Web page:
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Foliar nitrogen options for milling wheat – which product works best?

Wheat-5

 A recent blog from SOYL looked at how variable rate applications of foliar nitrogen could help to maximise protein levels in milling wheat.

While this is an advantageous method to help meet the target, it's also worthwhile considering the type of foliar nitrogen being used and which is best suited to the job.

This year it is vital for those aiming for the quality market to achieve the 13% protein target, especially with such a significant amount of milling wheat varieties in the ground this year. Reasonable premiums (around £15/t) are currently available for meeting full specification but it's unlikely there will be much demand for sub-12.5% protein. Now we are in the absolute key stage for growth and yield production, it is essential to monitor crop development and assess yield potential.

Yield dilution

Clearly everyone is aiming for high yields but in milling wheat this make the challenge of hitting 13% protein even greater. Consider the sobering figures in the table below which show the affect a crop not taking up enough nitrogen has on grain protein and the sheer quantity of nitrogen required as the yields increase:  

Yield (t/ha) Nitrogen uptake fixed (kg/ha) Protein produced (%) Nitrogen uptake actually required to hit 13% protein
​8 ​230 ​13.1 ​228
​9​230​11.7​257
​10​230​10.5​285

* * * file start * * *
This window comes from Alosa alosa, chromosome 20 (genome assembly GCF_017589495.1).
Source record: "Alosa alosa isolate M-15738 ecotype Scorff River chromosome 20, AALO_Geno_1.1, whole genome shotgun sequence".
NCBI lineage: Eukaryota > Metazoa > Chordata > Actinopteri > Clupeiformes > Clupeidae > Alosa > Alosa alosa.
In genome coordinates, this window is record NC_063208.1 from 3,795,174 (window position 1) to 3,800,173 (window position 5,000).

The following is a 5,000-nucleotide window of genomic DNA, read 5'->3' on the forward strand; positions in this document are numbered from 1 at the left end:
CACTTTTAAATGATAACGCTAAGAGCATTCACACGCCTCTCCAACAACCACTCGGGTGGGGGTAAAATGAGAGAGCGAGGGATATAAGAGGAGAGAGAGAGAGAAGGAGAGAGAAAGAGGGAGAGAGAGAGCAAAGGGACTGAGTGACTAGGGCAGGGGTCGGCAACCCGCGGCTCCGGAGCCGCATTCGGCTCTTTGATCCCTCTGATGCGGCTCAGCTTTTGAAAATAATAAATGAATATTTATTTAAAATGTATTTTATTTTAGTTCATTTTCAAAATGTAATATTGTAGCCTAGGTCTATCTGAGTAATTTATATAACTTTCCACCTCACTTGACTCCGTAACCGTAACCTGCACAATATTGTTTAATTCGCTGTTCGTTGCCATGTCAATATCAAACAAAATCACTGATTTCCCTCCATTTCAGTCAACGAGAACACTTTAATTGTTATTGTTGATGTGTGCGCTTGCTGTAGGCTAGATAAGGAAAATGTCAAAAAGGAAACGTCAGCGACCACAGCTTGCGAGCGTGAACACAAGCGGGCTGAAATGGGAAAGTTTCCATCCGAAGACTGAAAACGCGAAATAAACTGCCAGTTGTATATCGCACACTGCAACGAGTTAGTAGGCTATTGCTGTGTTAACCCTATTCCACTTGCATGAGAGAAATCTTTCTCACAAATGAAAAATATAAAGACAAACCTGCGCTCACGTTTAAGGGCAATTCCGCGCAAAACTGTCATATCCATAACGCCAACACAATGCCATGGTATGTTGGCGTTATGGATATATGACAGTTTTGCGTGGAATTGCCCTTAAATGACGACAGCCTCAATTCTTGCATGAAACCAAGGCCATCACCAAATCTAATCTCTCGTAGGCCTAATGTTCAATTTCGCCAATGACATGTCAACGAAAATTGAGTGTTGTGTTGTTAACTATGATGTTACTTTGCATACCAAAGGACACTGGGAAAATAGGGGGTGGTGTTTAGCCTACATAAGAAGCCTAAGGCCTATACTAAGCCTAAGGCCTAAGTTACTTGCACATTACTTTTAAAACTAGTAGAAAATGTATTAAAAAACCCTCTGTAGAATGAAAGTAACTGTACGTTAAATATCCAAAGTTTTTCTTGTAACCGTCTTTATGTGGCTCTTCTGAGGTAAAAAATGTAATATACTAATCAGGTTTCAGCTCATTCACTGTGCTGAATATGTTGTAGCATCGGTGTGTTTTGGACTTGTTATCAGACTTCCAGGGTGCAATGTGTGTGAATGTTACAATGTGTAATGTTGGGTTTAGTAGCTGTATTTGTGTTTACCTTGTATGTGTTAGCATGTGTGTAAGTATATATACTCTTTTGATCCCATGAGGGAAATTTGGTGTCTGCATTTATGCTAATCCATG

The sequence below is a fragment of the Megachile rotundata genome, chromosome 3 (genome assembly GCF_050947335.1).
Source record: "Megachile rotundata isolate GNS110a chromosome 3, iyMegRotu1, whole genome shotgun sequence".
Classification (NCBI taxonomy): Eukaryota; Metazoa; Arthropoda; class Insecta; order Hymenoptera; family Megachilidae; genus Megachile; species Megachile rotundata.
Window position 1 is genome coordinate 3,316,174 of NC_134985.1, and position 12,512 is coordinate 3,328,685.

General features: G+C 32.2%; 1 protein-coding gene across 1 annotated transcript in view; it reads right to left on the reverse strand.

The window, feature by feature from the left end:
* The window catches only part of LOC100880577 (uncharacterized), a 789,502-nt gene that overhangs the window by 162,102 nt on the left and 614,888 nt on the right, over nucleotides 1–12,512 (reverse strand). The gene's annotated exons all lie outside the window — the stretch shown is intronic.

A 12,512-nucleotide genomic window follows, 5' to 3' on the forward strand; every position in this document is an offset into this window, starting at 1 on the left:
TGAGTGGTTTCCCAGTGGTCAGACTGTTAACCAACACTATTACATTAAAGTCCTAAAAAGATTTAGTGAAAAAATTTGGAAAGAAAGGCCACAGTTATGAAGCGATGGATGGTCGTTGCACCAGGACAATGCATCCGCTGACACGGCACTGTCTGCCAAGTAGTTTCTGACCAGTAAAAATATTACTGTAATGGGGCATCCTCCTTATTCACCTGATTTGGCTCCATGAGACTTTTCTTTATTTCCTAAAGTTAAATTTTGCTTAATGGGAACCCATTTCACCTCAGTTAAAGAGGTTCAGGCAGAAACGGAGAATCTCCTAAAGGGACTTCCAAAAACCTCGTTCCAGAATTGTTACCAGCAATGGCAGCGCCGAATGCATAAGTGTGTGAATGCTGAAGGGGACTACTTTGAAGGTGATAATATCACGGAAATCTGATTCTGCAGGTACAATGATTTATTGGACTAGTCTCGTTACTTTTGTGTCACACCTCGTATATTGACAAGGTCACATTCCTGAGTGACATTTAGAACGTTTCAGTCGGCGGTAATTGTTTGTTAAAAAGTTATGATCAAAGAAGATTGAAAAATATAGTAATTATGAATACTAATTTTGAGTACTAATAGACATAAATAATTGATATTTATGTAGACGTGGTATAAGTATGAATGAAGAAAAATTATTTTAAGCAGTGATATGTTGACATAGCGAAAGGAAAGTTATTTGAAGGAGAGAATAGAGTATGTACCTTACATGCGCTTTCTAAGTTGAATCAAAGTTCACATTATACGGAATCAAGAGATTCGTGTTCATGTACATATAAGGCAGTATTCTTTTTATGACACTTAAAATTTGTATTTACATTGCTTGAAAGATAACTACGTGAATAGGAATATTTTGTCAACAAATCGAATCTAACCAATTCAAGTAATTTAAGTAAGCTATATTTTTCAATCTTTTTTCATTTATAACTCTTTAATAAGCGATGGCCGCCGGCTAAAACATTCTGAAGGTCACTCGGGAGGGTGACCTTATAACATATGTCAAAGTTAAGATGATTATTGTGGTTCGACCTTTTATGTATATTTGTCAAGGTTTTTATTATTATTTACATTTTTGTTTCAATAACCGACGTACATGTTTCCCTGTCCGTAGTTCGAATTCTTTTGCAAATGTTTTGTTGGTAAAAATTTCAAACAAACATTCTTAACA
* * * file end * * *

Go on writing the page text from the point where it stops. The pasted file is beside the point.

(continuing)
​11​230​9.5​314
​12​230​8.7​342

The key from now onwards is to continually assess the yield potential of your milling crops in comparison to the previous performance on the farm over the last few years. Results in 2014 and 2015 harvests should give most farmers an idea of their best yield potential. It is important to note that the pass rate for achieving 13% protein in these years was only 16% and 37% respectively, because of yield dilution.

As explained in the blog from SOYL, their expert team are developing another, more accurate method for giving indications of potential yield levels within fields through the use of biomass imagery. As this develops, it could certainly make managing high yielding milling wheat crops easier.

As well as looking at yield potential, you can also look at the nitrogen level within the crop either by lab analysis or its correlation to the Yara N-Tester reading. This will give you an idea of whether the crop has taken up enough nitrogen to achieve the optimum yield and protein, or if more is potentially required. 

The role of foliar nitrogen

With the final solid and liquid (UAN) applications now applied, the only option remaining to influence the nitrogen levels within the crop are foliar products. These products will increase grain protein levels but it is important to understand their limitations.

Generally the increase they contribute to will be in the region of 0.5 to 0.75%, so unless your nitrogen program applied so far will produce grain protein above 12.25%, it will not get you to the 13%.

Simply applying a foliar product on top of a normal feed wheat base program will not generally work, especially as yields increase.